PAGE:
Ideally, family members see one another often enough that they can become comfortable discussing issues that come up naturally as parents grow older. When this is the case, adult children are likely to hear when close friends of their parents have moved to assisted living, or have become ill. They may even hear stories where their parents’ friends didn’t assign powers of attorney for healthcare and their finances so that when one or both became very ill, their children are left trying to care for their parents with their hands legally tied. Read more →


Dear Carol: I’ve been reading a lot about when if/when it’s time to force a parent into some kind of care. Your position seems to be that it’s the older adult’s decision unless there is dementia present. I can see that at 70, but my mom is 90. She’s mentally sharp and still likes her home and her garden but she refuses much help except for hiring lawn care, snow removal, and grocery delivery. She gave up driving on her own but she is adamant about not wanting to move to assisted living. At what age do adult children finally say enough and use our Power of Attorney to force a move? BT Read more →


It’s something many of us have done. Our parents are in their middle years and have come home from visiting someone in a nursing home. The hospital-like structure of the older nursing home was disturbing to them. While relating their experience to you they say that they’d hate to end up in a place like that. You jump in and say with feeling and genuine belief, "I’d never put you in a nursing home." Read more →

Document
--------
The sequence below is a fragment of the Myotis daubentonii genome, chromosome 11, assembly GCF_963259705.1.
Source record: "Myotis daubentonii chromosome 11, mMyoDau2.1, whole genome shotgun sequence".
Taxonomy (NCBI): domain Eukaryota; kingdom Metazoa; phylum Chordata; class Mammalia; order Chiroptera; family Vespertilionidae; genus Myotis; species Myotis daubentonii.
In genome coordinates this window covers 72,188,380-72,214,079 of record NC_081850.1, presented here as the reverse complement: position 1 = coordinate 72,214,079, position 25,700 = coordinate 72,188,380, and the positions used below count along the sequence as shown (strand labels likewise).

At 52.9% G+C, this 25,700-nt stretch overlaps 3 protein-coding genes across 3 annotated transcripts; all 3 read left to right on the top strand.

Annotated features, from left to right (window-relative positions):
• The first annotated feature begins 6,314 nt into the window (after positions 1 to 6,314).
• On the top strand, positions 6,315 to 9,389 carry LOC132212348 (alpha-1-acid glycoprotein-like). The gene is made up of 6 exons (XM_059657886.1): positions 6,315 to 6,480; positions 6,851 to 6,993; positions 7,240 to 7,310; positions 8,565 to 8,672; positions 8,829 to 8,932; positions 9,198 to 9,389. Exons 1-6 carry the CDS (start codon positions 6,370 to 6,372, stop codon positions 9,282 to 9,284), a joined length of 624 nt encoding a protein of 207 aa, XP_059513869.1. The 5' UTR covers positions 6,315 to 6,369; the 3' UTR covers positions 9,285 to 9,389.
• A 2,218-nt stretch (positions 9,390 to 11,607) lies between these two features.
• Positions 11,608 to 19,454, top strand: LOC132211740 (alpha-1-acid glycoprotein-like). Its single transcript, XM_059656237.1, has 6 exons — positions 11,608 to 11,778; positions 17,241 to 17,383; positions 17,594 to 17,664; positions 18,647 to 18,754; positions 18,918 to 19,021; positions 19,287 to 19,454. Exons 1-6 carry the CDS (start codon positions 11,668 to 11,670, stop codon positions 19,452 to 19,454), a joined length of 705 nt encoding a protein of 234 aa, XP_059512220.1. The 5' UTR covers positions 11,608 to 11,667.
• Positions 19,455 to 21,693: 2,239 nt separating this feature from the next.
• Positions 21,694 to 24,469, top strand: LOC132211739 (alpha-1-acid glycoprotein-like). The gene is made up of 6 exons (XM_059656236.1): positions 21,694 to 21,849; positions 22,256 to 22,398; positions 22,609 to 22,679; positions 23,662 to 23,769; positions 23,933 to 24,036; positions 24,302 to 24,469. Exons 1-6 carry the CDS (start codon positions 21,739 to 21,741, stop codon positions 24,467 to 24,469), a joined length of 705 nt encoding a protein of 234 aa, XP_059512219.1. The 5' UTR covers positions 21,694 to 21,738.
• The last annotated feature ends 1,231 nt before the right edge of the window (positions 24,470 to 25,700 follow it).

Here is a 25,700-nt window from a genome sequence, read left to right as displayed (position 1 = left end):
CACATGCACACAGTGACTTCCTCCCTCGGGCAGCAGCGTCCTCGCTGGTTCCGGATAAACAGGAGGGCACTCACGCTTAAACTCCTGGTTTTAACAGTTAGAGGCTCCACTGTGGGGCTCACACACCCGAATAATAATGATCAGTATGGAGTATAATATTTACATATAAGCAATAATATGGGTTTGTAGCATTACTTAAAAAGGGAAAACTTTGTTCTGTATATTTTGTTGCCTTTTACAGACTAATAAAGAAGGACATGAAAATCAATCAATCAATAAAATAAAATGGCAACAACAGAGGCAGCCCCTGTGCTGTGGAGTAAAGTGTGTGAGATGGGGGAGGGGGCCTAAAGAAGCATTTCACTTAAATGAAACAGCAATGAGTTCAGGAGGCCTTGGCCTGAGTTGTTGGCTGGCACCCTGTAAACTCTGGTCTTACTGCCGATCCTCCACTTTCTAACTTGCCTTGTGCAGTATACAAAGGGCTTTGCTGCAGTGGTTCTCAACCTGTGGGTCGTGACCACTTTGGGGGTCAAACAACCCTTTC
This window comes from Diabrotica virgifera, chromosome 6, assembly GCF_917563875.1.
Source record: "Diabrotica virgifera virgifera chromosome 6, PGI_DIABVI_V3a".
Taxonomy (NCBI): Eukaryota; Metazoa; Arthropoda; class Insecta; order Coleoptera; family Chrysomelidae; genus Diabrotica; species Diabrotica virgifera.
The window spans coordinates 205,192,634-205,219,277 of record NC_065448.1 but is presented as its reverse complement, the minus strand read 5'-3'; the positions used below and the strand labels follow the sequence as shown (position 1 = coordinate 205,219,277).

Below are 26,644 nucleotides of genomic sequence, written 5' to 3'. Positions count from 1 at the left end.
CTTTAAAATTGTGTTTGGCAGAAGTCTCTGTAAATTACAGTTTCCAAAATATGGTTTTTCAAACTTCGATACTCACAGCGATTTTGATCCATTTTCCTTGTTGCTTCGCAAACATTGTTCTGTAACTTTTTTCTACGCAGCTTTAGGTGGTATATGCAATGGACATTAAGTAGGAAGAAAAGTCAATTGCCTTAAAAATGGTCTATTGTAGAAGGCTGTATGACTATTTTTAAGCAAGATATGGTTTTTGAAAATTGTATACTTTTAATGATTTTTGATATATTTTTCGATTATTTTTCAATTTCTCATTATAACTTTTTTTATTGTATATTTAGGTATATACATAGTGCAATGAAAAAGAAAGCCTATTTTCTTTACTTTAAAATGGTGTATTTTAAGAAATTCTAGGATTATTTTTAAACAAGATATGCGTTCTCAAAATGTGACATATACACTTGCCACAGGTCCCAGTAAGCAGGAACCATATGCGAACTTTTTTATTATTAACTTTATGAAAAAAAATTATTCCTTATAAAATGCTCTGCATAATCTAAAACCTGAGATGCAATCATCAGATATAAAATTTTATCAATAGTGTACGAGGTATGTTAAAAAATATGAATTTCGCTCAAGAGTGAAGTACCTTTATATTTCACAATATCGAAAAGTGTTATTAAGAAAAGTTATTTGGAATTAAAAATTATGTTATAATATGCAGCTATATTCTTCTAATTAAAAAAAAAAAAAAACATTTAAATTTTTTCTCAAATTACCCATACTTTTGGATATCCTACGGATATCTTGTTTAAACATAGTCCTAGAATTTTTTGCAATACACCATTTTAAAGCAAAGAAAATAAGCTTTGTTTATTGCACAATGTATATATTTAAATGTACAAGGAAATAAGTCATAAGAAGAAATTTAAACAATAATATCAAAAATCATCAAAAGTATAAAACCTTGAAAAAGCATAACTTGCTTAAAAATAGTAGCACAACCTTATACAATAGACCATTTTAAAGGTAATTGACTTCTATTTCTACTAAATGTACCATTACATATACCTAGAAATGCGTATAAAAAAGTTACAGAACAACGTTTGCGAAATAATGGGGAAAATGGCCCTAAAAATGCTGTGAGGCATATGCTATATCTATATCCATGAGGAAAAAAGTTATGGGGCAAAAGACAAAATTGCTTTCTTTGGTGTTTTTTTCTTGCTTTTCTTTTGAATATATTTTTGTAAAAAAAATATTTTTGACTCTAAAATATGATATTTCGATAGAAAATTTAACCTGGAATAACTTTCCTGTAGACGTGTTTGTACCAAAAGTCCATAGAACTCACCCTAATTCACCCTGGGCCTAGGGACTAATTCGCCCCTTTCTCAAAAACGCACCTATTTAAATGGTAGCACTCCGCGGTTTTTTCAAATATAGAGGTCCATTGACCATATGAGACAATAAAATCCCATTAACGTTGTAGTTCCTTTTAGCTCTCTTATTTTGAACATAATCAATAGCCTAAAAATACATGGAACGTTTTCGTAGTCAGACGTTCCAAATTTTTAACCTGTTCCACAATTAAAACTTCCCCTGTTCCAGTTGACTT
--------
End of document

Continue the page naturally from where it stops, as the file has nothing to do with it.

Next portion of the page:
I’m 78-years-old and I have lived with my son and his wife for two years. I’m feeling hemmed in and I think that they may feel the same way. They are kind, but my daughter-in-law seems stressed when we’re together too much even though in the past we have always gotten along well. The house doesn't allow much privacy which may be why we get on each other's nerves. I also miss being around people my own age. This arrangement seemed like a good idea, but I’m afraid we all think it’s a mistake. I’d gladly move to assisted living but I’ve been paying rent to the kids, which helps with their bills. For this reason, I’m reluctant to tell them that I’d like to move while we’re all still getting along rather than wait until our relationship turns so sour that it's impossible to fix. How do I approach them considering the financial arrangement? – TE Read more →


Dear Carol: Your column has been incredibly helpful for my family as we care for my sweet mother-in-law who is in late stages of frontal temporal dementia. As we've struggled to find the right care setting while she progresses through this disease, we've been confused by care options. From assisted living to skilled nursing, there appear to be many choices, but it's not always clear what each provides. Recently, we learned from a nurse in Mom’s current nursing home that some memory care assisted living facilities (ALFs) care for residents through the end of life. We haven't been looking at assisted living options as she needs far more care, but now it looks like we should reconsider since her current nursing home doesn’t specialize in dementia. Can you please clarify for us and other families how these care options are named and what they provide? AG Read more →